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Wednesday, November 25 2015 @ 04:07 AM UTC

‘We don’t need to build more highways out in the suburbs’

Biking Elsewhere[B' Spokes: I'll start off with this: The cheapest and best time to add bike lanes is when the street "goes dark" during resurfacing.

Yet a bikeway was not recognized by the State Highway Administration. That is to say during resurfacing SHA removed the bikable shoulder from one half of the roadway when they could for the same money center the new striping to accommodate cyclists on both sides of the road. The short version is SHA has a policy that they don't have to think about cyclists when resurfacing (but at least we get the requirement to accommodate cyclists on new projects where practicable and feasible.)

My point here, just as cyclists led the Good Road Movement in the 1880's that lead to the creation of paved roads, we need to put pressure to keep the roads in good repair by more frequent repaving. It's not just that cyclists love a good smooth road (we do) but roads in poor condition can cause injuries and law suits.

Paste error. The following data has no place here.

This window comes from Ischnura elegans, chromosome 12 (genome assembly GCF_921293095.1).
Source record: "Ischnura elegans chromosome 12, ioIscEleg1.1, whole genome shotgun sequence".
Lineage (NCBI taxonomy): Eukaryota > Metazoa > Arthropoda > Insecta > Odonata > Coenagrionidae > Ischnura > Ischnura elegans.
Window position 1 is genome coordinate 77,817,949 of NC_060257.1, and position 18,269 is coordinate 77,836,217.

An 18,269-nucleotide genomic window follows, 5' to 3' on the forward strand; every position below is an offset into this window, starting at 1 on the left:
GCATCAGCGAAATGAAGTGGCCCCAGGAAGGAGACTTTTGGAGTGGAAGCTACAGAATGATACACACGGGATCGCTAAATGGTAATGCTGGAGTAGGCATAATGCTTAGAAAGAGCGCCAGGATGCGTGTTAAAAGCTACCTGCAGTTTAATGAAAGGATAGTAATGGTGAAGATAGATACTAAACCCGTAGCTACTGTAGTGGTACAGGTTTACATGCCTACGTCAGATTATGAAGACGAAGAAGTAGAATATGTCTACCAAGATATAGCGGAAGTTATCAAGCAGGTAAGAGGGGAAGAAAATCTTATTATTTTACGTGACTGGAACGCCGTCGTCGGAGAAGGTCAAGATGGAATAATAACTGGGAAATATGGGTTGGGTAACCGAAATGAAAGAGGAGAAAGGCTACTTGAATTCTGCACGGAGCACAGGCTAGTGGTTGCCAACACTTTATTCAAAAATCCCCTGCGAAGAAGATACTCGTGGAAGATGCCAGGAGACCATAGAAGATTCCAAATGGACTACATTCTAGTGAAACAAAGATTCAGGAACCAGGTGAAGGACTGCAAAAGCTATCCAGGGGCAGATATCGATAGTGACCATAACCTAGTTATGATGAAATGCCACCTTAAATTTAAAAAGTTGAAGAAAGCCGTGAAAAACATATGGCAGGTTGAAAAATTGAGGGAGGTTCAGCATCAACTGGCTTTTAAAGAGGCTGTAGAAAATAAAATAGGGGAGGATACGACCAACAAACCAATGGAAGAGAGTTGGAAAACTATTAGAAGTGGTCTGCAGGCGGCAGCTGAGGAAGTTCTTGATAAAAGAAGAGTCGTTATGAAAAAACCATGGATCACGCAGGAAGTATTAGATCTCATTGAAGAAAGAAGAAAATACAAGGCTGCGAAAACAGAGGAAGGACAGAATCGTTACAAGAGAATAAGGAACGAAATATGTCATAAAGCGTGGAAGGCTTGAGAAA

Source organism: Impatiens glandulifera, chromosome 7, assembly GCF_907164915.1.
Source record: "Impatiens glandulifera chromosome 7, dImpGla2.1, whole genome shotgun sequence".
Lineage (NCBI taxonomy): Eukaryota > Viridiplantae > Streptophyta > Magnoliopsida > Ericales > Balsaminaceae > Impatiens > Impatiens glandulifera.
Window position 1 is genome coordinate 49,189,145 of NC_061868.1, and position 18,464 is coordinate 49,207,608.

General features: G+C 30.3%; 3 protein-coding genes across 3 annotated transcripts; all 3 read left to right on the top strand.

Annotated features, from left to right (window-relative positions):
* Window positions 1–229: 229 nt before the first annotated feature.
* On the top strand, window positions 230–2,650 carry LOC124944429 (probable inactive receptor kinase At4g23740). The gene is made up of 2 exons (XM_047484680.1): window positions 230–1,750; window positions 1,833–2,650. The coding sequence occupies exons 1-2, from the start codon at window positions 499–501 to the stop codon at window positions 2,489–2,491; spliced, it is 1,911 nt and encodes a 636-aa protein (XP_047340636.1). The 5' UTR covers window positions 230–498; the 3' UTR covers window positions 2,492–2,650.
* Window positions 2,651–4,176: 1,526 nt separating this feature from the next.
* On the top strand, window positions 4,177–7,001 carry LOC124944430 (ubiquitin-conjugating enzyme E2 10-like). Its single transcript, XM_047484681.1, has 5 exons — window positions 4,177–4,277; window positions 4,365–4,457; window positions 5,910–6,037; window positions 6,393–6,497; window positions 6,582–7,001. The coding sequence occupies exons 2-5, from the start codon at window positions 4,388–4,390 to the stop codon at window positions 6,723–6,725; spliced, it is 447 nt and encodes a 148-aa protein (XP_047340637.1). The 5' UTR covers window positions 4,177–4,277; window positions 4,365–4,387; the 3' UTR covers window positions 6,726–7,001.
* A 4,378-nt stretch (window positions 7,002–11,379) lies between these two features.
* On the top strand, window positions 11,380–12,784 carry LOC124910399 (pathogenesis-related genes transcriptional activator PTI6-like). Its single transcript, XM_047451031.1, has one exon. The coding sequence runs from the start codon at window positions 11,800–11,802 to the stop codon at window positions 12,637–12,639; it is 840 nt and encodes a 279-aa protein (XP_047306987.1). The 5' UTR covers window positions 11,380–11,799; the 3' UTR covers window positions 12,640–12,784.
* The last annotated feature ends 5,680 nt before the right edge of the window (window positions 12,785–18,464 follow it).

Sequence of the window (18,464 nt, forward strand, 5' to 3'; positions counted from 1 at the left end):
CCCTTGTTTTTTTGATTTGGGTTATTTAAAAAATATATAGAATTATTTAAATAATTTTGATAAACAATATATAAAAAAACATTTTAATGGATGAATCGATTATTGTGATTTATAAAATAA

A Mill Valley man who fell off his bicycle during a charity ride through Petaluma last August is suing the city and says that the poor condition of the road is directly responsible for his injuries.
Claims and lawsuits against the city for road conditions make up roughly 25 percent of all legal actions by residents, a number that increased by 70 percent between 2009 and 2010, according to Ron Blanquie, the city’s risk manager.

And it's not just cyclists Potholes, Poor Roads Cost Motorists $335 Per Year

And the most damning of all, not keeping the road in good repair wastes tax payer money, as the following article points out.

Conclusion: We need to demand a fix it first mentality when it comes to our roads and we need to demand that they reverse decades long of ignoring cyclists in ALL road projects. It just makes economic sense to think about accommodating cyclists during road resurfacing projects then the current SHA policy of non-requirement to think about cyclists when doing a resurfacing project.

(Note the following was found via Envision Baltimore, subscribe to their newsletter.)]

by Brad Plumer, Washington Post


Among other things, there’s a solid economic case for making repairs a much higher priority. As Kahn and Levinson explain, road pavement tends to deteriorate slowly at first but then more quickly over time. It’s much, much cheaper to repair a road early on, when it’s still in “fair” condition, than when it drops down to “serious” condition. And that’s to say nothing of data suggesting that poor road conditions are a “significant factor” in one-third of all fatal crashes , and cause extra wear and tear on cars.

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